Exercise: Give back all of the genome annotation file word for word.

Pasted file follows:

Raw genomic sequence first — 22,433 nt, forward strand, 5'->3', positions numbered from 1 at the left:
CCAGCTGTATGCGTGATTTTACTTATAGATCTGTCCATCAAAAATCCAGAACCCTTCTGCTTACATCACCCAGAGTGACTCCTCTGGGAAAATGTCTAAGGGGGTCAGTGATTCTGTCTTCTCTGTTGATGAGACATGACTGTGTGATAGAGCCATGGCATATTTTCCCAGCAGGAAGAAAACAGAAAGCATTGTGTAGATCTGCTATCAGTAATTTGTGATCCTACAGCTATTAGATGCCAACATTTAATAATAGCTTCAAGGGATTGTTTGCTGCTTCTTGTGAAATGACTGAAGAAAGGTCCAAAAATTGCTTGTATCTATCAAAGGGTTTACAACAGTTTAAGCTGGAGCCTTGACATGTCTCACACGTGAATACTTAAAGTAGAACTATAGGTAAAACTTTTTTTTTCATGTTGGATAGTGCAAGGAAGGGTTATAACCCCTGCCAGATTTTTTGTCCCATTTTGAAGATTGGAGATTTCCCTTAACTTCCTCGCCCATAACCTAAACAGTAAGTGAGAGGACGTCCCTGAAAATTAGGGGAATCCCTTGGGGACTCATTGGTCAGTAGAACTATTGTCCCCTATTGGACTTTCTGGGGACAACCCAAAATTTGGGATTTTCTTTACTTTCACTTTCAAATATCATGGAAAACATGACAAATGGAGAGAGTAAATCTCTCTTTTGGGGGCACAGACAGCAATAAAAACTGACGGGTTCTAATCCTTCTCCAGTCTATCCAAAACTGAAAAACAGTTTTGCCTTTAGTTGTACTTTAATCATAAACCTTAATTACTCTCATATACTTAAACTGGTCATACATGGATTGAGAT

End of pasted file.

Raw genomic sequence first — 22,433 nt, forward strand, 5'->3', positions numbered from 1 at the left:
CCAGCTGTATGCGTGATTTTACTTATAGATCTGTCCATCAAAAATCCAGAACCCTTCTGCTTACATCACCCAGAGTGACTCCTCTGGGAAAATGTCTAAGGGGGTCAGTGATTCTGTCTTCTCTGTTGATGAGACATGACTGTGTGATAGAGCCATGGCATATTTTCCCAGCAGGAAGAAAACAGAAAGCATTGTGTAGATCTGCTATCAGTAATTTGTGATCCTACAGCTATTAGATGCCAACATTTAATAATAGCTTCAAGGGATTGTTTGCTGCTTCTTGTGAAATGACTGAAGAAAGGTCCAAAAATTGCTTGTATCTATCAAAGGGTTTACAACAGTTTAAGCTGGAGCCTTGACATGTCTCACACGTGAATACTTAAAGTAGAACTATAGGTAAAACTTTTTTTTTCATGTTGGATAGTGCAAGGAAGGGTTATAACCCCTGCCAGATTTTTTGTCCCATTTTGAAGATTGGAGATTTCCCTTAACTTCCTCGCCCATAACCTAAACAGTAAGTGAGAGGACGTCCCTGAAAATTAGGGGAATCCCTTGGGGACTCATTGGTCAGTAGAACTATTGTCCCCTATTGGACTTTCTGGGGACAACCCAAAATTTGGGATTTTCTTTACTTTCACTTTCAAATATCATGGAAAACATGACAAATGGAGAGAGTAAATCTCTCTTTTGGGGGCACAGACAGCAATAAAAACTGACGGGTTCTAATCCTTCTCCAGTCTATCCAAAACTGAAAAACAGTTTTGCCTTTAGTTGTACTTTAATCATAAACCTTAATTACTCTCATATACTTAAACTGGTCATACATGGATTGAGAT